Game of Thrones: Season 8, "Winterfell"

By Aaron Bady, Sarah MesleApril 15, 2019

Game of Thrones: Season 8, "Winterfell"
This week on Dear Television:

Aaron Bady and Sarah Mesle meet up in the crypts for a long-awaiting reunion covering the eighth and final season of HBO's hit series The Game of Thrones Variety Program starring Bran. They'll be talking about each of the final six episodes here, so stay tuned. (Barring special guests or unforeseen scheduling predicaments, we'll try to have Aaron's first essay up by midday Mondays and Sarah's second essay up by Tuesday morning.) In the meantime, if you don't want any spoilers for this show or the fate of humanity on Planet Earth, we suggest you watch this episode — "Winterfell" — and then clumsily ride your dragon back to this URL.


Previous episode: season 7, episode 7, "The Dragon and the Wolf."

Following episode: season 8, episode 2, "A Knight of the Seven Kingdoms."

LARB’s Collected “Game of Thrones” Coverage


Shoot a Ninth Season, You Cowards

by Aaron Bady

Dear Television,

How’s it going to end? This is now the question, and the specter of the next five episodes — and the fact that there are only five more episodes — looms heavier over the proceedings than the coming of “winter.” That the world is getting very small is even registered by the new opening credits, in which all our characters have gathered, basically, in two places. But it’s gotten small in another way: we can feel the end of the show coming, resolutely, because it’s quite clearly become a show about Jon and Dany. With only six episodes in total, the first of these has telegraphed a “return of the king” arc, quite clearly. And so, it has turned out to be a show about whether Jon and Dany will marry or kill each other, and about who is the right ruler; something will happen, and then that will have been what it’s all leading up to. Whatever it is, the great Song of Ice and Fire, it turns out, will have been that story all along.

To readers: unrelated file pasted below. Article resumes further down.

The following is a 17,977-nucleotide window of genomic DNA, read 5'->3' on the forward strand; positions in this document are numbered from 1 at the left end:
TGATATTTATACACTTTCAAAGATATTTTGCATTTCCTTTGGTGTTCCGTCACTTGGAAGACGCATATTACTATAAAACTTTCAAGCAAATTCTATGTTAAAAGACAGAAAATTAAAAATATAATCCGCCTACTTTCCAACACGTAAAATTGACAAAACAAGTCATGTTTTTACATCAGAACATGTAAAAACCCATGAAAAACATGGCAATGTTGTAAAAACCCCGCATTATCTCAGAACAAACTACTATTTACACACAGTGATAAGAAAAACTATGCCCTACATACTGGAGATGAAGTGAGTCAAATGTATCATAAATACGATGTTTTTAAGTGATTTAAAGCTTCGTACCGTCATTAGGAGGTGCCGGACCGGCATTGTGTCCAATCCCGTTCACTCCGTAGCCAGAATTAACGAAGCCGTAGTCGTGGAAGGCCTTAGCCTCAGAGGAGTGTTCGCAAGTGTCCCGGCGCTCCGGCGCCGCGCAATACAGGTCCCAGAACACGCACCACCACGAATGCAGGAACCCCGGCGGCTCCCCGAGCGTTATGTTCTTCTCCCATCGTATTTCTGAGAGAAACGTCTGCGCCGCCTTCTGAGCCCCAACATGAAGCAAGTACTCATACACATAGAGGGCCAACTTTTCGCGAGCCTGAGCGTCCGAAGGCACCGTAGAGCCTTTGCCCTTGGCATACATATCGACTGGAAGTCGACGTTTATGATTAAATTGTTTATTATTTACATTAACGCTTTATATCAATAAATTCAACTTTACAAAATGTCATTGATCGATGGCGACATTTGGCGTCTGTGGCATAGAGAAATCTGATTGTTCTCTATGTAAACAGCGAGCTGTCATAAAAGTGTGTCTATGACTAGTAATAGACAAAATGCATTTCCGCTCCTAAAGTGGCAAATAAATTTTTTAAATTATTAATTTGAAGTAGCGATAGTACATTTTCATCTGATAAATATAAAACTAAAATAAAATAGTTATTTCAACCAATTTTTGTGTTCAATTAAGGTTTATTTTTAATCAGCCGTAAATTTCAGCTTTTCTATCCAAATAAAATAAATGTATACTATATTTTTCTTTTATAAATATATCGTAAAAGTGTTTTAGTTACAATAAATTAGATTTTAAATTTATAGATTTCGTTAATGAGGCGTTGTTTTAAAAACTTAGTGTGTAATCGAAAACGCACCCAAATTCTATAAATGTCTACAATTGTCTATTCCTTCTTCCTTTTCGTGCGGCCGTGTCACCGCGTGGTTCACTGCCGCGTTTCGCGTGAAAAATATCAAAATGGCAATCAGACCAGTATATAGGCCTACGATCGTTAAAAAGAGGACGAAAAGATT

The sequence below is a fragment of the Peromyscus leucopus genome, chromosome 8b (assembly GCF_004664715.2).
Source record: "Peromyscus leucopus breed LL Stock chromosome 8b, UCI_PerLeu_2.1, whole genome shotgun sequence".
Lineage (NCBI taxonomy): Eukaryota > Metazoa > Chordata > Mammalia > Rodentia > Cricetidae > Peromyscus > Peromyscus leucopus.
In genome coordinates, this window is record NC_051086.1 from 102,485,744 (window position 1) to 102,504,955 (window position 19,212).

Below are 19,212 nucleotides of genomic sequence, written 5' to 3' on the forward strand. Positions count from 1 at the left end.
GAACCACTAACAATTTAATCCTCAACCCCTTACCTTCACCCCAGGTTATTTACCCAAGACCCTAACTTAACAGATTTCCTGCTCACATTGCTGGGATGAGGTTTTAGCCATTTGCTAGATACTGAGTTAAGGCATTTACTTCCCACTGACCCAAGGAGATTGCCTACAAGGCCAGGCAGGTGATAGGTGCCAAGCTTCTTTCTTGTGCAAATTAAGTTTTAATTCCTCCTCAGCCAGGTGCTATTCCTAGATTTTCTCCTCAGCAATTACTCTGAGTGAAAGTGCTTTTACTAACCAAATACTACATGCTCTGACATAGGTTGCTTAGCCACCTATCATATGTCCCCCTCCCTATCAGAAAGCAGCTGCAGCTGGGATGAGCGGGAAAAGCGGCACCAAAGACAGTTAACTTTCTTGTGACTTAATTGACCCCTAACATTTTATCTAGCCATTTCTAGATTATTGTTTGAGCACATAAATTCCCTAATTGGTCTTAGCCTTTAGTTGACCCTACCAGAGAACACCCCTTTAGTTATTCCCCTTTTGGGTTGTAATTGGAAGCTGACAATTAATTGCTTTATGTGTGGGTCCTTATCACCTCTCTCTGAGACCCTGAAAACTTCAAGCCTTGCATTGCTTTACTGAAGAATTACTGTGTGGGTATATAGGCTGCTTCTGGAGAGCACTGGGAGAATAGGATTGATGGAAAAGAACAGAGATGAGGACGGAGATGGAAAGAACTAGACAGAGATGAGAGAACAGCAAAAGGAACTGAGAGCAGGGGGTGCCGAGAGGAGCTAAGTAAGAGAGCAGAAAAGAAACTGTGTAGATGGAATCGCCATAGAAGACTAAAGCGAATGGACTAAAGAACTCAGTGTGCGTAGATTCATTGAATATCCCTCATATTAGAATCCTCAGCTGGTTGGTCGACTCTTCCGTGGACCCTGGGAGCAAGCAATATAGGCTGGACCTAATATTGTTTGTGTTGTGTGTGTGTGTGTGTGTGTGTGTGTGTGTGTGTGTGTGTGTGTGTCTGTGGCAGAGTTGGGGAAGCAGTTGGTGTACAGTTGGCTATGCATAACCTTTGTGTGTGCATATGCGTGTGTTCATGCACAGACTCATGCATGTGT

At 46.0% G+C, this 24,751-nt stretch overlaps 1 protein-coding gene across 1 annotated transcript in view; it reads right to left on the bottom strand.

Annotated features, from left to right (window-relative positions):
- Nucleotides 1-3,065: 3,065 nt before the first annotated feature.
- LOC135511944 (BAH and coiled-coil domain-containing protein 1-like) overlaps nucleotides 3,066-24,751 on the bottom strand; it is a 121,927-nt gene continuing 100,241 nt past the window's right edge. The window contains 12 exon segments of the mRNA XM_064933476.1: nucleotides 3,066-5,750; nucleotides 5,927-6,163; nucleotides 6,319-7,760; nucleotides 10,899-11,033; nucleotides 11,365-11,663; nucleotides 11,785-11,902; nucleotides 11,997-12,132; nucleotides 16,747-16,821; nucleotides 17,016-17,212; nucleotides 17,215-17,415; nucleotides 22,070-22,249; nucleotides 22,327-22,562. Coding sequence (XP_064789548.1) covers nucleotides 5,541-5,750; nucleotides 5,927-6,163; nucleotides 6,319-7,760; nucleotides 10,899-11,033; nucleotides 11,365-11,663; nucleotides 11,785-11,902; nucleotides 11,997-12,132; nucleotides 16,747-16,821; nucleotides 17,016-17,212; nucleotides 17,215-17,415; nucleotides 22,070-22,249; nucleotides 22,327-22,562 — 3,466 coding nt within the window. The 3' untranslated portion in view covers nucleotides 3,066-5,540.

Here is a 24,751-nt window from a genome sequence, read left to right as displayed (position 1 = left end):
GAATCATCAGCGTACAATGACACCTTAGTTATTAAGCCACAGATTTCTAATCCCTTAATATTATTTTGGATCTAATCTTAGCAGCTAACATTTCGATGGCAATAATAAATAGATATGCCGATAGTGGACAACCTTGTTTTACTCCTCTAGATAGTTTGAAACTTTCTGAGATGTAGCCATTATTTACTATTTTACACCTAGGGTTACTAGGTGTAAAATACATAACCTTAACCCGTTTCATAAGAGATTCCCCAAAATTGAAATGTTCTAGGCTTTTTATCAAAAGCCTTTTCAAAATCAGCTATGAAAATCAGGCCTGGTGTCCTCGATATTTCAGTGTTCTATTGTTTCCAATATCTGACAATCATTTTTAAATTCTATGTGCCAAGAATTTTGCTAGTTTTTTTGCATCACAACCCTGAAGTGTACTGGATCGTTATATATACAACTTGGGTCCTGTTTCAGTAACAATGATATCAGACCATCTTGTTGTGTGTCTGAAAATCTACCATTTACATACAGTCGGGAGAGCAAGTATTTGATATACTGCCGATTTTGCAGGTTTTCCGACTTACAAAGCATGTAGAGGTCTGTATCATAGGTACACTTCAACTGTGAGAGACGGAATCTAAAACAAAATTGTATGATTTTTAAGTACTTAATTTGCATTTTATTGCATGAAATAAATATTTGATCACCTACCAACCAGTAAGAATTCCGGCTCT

(Hey! Ice and Fire? Jon and Dany!!!!!)

This is the violence that endings do to stories. It has always been a bad idea for Game of Thrones to end; like so many decisions Benioff and Weiss have made, it’s a failure of imagination to give this soap opera a conclusion. Presumably they just want out, and I can understand that; can you imagine spending the rest of your life in Westeros? But still. The idea of ending the thing misunderstands what made it compelling (and why soap operas can and should go on forever): that’s what life does, horribly, even as individual lives come to an end.

“Winter is coming,” for example, was an ominous and creepy thing to say in an era of creeping climate change (and in a human existence in which none of us get out of here alive), but only because we are all living, now, in a moment when the threat is more real that we can allow ourselves to admit. It posed a question that we all know is the question, but don’t know how to address. By contrast, “Winter is here” is just… lame. If the White Walkers arrive, you can fight them, and that’s a stupid way to think about climate change, and about death.

But it’s true across the board that nothing that happens at the conclusion can be very surprising. Killing Ned at the beginning of the show was thrilling because it was unexpected, and because it reflected the true randomness of reality, and the tragic pathos of that; killing Robb and Catelyn at the Red Wedding — in the middle — was a little less game-changing, but still very interesting. But killing everybody else (or anybody) at the end will be deeply unsurprising. If the White Walkers destroy the world, that would be a bit of a twist, but when they don’t (and let’s be real, they won’t), whatever happens will be just one of the outcomes that everyone has already carefully gamed out. Jon and Daenerys getting married is a bit more boring than Jon and Daenerys fighting each other (though I’ll enjoy seeing Daenerys become the Night King’s fire-villain counterpart, if that’s where we’re going); but, ultimately, none of it will be any more surprising than watching a basketball game and one of the two teams winning.